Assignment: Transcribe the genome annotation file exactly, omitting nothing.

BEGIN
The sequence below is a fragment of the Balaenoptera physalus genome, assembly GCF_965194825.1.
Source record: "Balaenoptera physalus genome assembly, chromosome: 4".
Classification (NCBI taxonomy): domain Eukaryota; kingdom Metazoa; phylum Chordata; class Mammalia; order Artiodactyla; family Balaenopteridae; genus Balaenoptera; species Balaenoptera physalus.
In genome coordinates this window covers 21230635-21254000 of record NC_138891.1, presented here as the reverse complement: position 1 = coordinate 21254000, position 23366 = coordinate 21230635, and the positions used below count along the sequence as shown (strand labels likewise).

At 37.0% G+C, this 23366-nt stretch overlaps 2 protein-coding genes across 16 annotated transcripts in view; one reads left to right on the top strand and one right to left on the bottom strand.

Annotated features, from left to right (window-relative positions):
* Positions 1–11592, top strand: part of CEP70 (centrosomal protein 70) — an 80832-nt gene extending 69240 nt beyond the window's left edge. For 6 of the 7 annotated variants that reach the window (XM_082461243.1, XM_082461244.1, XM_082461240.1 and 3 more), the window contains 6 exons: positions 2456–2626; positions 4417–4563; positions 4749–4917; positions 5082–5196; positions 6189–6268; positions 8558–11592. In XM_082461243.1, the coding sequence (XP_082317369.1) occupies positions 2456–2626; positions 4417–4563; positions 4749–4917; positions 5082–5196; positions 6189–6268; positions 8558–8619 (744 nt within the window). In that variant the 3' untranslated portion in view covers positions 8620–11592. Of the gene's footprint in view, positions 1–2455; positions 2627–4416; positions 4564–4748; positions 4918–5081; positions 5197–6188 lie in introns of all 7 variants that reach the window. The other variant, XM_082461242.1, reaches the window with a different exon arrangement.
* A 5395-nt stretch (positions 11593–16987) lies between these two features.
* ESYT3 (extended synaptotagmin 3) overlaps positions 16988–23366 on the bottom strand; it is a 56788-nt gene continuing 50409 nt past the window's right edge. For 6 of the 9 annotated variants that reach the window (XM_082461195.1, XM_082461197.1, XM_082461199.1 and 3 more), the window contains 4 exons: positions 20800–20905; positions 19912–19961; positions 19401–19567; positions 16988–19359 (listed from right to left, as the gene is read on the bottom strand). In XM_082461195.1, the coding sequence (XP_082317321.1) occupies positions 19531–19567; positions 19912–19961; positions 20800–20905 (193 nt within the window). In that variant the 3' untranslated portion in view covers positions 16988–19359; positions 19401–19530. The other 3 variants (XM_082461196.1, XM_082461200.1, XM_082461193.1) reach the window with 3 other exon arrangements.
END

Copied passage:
The sequence below is a fragment of the Balaenoptera physalus genome, assembly GCF_965194825.1.
Source record: "Balaenoptera physalus genome assembly, chromosome: 4".
Classification (NCBI taxonomy): domain Eukaryota; kingdom Metazoa; phylum Chordata; class Mammalia; order Artiodactyla; family Balaenopteridae; genus Balaenoptera; species Balaenoptera physalus.
In genome coordinates this window covers 21230635-21254000 of record NC_138891.1, presented here as the reverse complement: position 1 = coordinate 21254000, position 23366 = coordinate 21230635, and the positions used below count along the sequence as shown (strand labels likewise).

At 37.0% G+C, this 23366-nt stretch overlaps 2 protein-coding genes across 16 annotated transcripts in view; one reads left to right on the top strand and one right to left on the bottom strand.

Annotated features, from left to right (window-relative positions):
* Positions 1–11592, top strand: part of CEP70 (centrosomal protein 70) — an 80832-nt gene extending 69240 nt beyond the window's left edge. For 6 of the 7 annotated variants that reach the window (XM_082461243.1, XM_082461244.1, XM_082461240.1 and 3 more), the window contains 6 exons: positions 2456–2626; positions 4417–4563; positions 4749–4917; positions 5082–5196; positions 6189–6268; positions 8558–11592. In XM_082461243.1, the coding sequence (XP_082317369.1) occupies positions 2456–2626; positions 4417–4563; positions 4749–4917; positions 5082–5196; positions 6189–6268; positions 8558–8619 (744 nt within the window). In that variant the 3' untranslated portion in view covers positions 8620–11592. Of the gene's footprint in view, positions 1–2455; positions 2627–4416; positions 4564–4748; positions 4918–5081; positions 5197–6188 lie in introns of all 7 variants that reach the window. The other variant, XM_082461242.1, reaches the window with a different exon arrangement.
* A 5395-nt stretch (positions 11593–16987) lies between these two features.
* ESYT3 (extended synaptotagmin 3) overlaps positions 16988–23366 on the bottom strand; it is a 56788-nt gene continuing 50409 nt past the window's right edge. For 6 of the 9 annotated variants that reach the window (XM_082461195.1, XM_082461197.1, XM_082461199.1 and 3 more), the window contains 4 exons: positions 20800–20905; positions 19912–19961; positions 19401–19567; positions 16988–19359 (listed from right to left, as the gene is read on the bottom strand). In XM_082461195.1, the coding sequence (XP_082317321.1) occupies positions 19531–19567; positions 19912–19961; positions 20800–20905 (193 nt within the window). In that variant the 3' untranslated portion in view covers positions 16988–19359; positions 19401–19530. The other 3 variants (XM_082461196.1, XM_082461200.1, XM_082461193.1) reach the window with 3 other exon arrangements.